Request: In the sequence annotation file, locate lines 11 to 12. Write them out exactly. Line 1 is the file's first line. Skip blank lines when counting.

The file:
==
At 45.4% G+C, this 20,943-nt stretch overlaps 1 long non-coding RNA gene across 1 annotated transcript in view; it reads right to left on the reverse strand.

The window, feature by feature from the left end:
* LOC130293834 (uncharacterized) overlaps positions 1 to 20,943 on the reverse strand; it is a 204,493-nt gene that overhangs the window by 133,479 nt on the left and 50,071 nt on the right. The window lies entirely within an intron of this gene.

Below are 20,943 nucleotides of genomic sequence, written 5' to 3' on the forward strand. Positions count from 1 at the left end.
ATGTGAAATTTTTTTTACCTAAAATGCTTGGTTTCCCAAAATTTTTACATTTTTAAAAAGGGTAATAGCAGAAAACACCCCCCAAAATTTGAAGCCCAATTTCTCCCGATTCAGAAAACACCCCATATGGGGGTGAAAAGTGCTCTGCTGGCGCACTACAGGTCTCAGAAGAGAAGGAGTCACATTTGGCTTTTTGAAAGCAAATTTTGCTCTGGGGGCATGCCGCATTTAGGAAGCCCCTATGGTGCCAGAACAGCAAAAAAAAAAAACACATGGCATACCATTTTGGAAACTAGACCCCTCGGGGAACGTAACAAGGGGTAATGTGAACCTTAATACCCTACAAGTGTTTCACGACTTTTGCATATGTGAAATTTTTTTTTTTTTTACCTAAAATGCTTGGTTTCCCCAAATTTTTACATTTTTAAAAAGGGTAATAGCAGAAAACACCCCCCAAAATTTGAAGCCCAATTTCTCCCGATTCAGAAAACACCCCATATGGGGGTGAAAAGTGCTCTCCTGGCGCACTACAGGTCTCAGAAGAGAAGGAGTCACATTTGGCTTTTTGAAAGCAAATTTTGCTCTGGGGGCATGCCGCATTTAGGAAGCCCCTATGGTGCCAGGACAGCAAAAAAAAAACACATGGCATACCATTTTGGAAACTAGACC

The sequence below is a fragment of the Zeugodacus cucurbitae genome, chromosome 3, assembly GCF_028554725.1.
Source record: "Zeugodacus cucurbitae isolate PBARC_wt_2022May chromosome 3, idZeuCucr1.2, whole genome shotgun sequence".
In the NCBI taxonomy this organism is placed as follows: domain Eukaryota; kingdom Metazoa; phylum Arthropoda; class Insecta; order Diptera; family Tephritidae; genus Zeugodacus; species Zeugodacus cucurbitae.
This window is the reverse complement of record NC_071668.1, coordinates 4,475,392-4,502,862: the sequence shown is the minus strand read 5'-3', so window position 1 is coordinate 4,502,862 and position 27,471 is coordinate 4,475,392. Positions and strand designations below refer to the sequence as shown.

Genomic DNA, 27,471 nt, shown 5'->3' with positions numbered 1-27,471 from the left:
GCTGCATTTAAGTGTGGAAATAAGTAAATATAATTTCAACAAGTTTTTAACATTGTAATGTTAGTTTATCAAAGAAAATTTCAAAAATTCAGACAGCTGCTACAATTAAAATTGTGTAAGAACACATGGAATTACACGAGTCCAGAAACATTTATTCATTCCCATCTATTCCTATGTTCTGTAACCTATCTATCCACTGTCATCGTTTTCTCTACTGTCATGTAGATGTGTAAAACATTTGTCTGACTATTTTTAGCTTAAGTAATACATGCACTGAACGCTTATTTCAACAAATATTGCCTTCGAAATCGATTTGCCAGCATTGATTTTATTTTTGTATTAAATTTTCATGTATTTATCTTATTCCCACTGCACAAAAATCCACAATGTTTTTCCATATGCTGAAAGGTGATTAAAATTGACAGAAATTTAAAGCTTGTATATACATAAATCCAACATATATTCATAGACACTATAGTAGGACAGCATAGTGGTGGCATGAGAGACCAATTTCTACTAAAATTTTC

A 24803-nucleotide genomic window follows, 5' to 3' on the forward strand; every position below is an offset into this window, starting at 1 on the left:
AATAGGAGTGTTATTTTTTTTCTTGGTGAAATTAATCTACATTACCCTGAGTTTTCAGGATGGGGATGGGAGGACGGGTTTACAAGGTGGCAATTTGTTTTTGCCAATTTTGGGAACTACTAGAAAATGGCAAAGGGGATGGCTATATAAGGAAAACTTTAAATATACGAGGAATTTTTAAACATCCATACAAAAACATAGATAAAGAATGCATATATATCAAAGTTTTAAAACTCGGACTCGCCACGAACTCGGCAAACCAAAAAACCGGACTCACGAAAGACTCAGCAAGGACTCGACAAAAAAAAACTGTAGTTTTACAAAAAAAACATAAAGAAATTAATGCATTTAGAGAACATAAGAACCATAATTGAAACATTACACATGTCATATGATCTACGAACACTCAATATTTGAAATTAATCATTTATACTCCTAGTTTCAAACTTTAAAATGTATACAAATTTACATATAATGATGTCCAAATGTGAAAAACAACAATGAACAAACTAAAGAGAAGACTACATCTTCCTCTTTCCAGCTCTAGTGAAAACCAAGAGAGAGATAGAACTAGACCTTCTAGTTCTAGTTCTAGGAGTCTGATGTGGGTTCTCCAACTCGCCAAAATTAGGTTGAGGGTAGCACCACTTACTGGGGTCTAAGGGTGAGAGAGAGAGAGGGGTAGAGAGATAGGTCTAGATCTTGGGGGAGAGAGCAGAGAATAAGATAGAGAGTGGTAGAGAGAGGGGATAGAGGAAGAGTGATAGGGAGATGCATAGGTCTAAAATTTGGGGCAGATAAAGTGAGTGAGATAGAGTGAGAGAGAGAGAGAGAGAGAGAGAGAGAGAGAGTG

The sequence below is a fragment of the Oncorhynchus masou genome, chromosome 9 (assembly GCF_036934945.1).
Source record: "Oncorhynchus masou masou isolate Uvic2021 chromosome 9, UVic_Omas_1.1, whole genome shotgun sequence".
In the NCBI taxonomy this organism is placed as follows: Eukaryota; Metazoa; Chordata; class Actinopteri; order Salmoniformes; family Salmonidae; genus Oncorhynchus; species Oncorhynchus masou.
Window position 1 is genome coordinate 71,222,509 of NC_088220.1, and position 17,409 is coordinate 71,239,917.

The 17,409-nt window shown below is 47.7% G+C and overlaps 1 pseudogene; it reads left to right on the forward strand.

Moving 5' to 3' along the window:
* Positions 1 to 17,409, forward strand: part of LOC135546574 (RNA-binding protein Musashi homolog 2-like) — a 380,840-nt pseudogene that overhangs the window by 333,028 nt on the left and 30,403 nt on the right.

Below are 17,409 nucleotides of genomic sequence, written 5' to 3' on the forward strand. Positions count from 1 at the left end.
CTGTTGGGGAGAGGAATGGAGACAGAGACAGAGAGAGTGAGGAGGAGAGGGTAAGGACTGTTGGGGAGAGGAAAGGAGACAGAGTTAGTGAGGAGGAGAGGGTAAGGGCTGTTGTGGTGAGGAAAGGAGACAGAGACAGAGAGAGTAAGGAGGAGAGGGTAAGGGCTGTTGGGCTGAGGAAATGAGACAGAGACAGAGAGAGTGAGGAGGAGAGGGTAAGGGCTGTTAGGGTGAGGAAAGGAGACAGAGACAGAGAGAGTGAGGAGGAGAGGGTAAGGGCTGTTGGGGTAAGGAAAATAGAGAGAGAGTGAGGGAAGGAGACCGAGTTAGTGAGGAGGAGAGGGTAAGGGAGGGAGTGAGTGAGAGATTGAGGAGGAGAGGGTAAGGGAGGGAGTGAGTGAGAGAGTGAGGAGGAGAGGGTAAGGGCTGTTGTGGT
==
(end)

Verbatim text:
GCTGCATTTAAGTGTGGAAATAAGTAAATATAATTTCAACAAGTTTTTAACATTGTAATGTTAGTTTATCAAAGAAAATTTCAAAAATTCAGACAGCTGCTACAATTAAAATTGTGTAAGAACACATGGAATTACACGAGTCCAGAAACATTTATTCATTCCCATCTATTCCTATGTTCTGTAACCTATCTATCCACTGTCATCGTTTTCTCTACTGTCATGTAGATGTGTAAAACATTTGTCTGACTATTTTTAGCTTAAGTAATACATGCACTGAACGCTTATTTCAACAAATATTGCCTTCGAAATCGATTTGCCAGCATTGATTTTATTTTTGTATTAAATTTTCATGTATTTATCTTATTCCCACTGCACAAAAATCCACAATGTTTTTCCATATGCTGAAAGGTGATTAAAATTGACAGAAATTTAAAGCTTGTATATACATAAATCCAACATATATTCATAGACACTATAGTAGGACAGCATAGTGGTGGCATGAGAGACCAATTTCTACTAAAATTTTC

A 24803-nucleotide genomic window follows, 5' to 3' on the forward strand; every position below is an offset into this window, starting at 1 on the left: